Footprints of Fayette

A Historical Column From The Fayette County
Historical Commission and Fayette County Judge’s Office

Cozy Corner –
The Second Freedom Colony
in Fayette County
By Carolyn Heinsohn

The Cozy Corner community, located approximately five miles south of La Grange in the area around the intersection of FM Roads 155 and 3233, is one of two Freedom Colonies in Fayette County, the other being the Armstrong Colony, located in the western part of the county.
This autonomous unincorporated community was established in the 1870s by emancipated slaves and their descendants from the Mullins Prairie, Holman and Ammannsville areas that had been occupied by large landowners prior to the Civil War. One of these landowners was Dr. John P. Brown, who had a plantation that encompassed the Mullins Prairie area. These freedmen, many of whom were sharecroppers, tenant farmers and day laborers, wanted to own land and thrive in an area that was independent of an already developed white community.
The Cozy Corner community first had two designated areas with different names because of its topography. The lower area that is contiguous with Mullins Prairie was called “The Prayer,” a dialectal form of “The Prairie.” Much of that area has been excavated for sand and gravel in more recent times. The upper wooded area was called “Post Oak,” because of the abundance of trees of that genus. 
The name “Cozy Corner,” which eventually replaced the other two names, was derived from the name of a local café built by Floyd Homer in 1947. The café was located across the road from the Little Bethel Cemetery that is located at the “Y” of FM Road 3233 and George Road. One of Homer’s waitresses named the café. It burned in 1952.
Prior to the improvements made to the farm-to-market road going from La Grange to Weimar, the original road curved through the community on what is now a connecting small loop called Cozy Corner Road between FM Roads 3233 and 155 that now passes to the east. 
Before the establishment of this Freedom Colony, area Anglo landowners had built the Methodist Episcopal Church South with an adjacent cemetery on 15 acres of land in 1855. A slave cemetery was established on the northwest part of this property.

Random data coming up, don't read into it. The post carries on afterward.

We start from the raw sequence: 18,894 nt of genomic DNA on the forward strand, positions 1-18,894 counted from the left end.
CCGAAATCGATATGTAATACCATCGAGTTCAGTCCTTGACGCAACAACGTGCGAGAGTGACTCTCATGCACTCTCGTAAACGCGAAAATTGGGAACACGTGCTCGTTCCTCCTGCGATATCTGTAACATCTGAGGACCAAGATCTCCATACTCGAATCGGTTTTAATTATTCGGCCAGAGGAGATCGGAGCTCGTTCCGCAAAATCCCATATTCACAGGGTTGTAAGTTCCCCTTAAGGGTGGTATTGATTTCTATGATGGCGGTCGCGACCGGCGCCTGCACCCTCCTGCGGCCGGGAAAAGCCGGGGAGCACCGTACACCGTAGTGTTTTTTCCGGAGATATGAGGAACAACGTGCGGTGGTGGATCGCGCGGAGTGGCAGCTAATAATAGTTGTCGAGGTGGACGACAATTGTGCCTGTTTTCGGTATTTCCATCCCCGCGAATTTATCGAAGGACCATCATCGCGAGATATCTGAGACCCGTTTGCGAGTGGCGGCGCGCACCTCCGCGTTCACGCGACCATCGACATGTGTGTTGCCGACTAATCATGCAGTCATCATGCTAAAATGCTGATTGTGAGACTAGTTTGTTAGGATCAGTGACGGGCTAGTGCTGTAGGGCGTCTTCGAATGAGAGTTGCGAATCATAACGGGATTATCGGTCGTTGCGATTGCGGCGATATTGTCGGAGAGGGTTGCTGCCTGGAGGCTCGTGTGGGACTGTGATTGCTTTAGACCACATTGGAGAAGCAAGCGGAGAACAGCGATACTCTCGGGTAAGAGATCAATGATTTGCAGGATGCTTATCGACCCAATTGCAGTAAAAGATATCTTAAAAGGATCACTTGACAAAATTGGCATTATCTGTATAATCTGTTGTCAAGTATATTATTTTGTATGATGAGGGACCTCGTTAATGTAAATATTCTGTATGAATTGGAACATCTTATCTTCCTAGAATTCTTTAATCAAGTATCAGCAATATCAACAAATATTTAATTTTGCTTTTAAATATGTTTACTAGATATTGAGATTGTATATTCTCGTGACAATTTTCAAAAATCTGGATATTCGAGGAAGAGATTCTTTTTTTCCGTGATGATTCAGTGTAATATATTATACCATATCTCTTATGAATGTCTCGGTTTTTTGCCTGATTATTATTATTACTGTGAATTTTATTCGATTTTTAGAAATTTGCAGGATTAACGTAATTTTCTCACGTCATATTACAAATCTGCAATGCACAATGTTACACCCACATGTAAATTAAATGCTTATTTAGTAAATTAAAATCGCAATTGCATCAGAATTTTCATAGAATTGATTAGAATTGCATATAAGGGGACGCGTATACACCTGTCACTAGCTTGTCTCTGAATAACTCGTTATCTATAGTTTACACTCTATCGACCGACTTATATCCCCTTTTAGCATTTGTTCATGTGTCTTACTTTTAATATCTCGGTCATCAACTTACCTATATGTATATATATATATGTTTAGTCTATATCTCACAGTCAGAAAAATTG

After the Civil War and emancipation, many of the Anglos moved elsewhere. Eventually, much of the wooded land in the upper section called Post Oak was sold in small parcels to some of the area European immigrant settlers for the wood that it could provide for building and heating, or to black sharecroppers who had saved enough money to buy a few acres. 
Because their faith had sustained them through their previous trials and tribulations, it was important for members of the community to establish their own church, so they purchased 14 of the 15 acres owned by the Methodist Episcopal Church South and created the Bethlehem African Methodist Episcopal Church, more commonly known as “Big Bethel.”  The other remaining one acre encompasses the white cemetery. Initially, their early burials were near the white cemetery, but eventually they established a new cemetery closer to their church, because a deep ravine prevented easy access; that cemetery now surrounds the present AME Church on three sides. The church and cemetery are located off FM 3233.
In  November 1923, the trustees for the Bethlehem Baptist Church of Mullins Prairie, L.S. Scott, Jake Steveson, Wash Scott and Sammie Sanderson, purchased one acre of land on the La Grange to Weimar Road from Frank J. Blaha and sons for $100. A church, more commonly known as Little Bethel, was built shortly thereafter. Through the years, the church building was renovated to include electricity and plumbing and eventually a new exterior surface. A much larger sanctuary was built near the old church in 2010. At that time the congregation chose a new name – New Bethel Missionary Baptist Church.
Education was considered a key to advancement, so four schools, the Lane Pool Colored School, Brown Colored School, Mullins Prairie Colored School and the Tin Top Colored School, were established for the children in the area, three as early as 1890.  More details about those schools will be addressed in a future story.
There were several businesses in the area, most of which provided some type of entertainment for the residents who needed a reprieve from their daily regime of hard work, mostly in the surrounding fields. Many did seasonal work for area white farmers, including cotton-picking up until the mid-to-late 1950s when cotton production declined in the area.
In addition to the Cozy Corner Café and later the Mahogany Club, there were two stores owned by Arthur Dobbins at two different locations. His first one, located on Munke Road, had kerosene, a small assortment of groceries, including Kasper’s sausage from Weimar, as well as candy, snacks and beverages. Dobbins also had a small building behind his first store where the area men played various games of chance.  Zachary’s Place was a beer joint that was a popular hang-out, especially on Juneteenth when a celebration with food and musical entertainment drew large crowds. Baseball games and a small rodeo were added attractions. The building that housed Zachary’s eventually burned after being vacant for many years.  Another more recent business was the Country Inn, a café owned and operated by Earline Johnson.
Fortunately, the late R.L. Homer, a native of Cozy Corner and well-known area historian, left a video account of his recollections of life in the community. Stories on the persons, places and events in the community will be extracted from that video and published in this column in the future.
Fayette County Deed Records, Vol. 119; p. 319
Fayette County School Records; Fayette Heritage Museum & Archives
Homer, R.L., T.C. Filmore and Elnora East; Oral Histories
Houston, Bobbie. “Bethlehem African Methodist Episcopalian Church – An Historic Landmark”; Footprints of Fayette, Aug. 1, 2017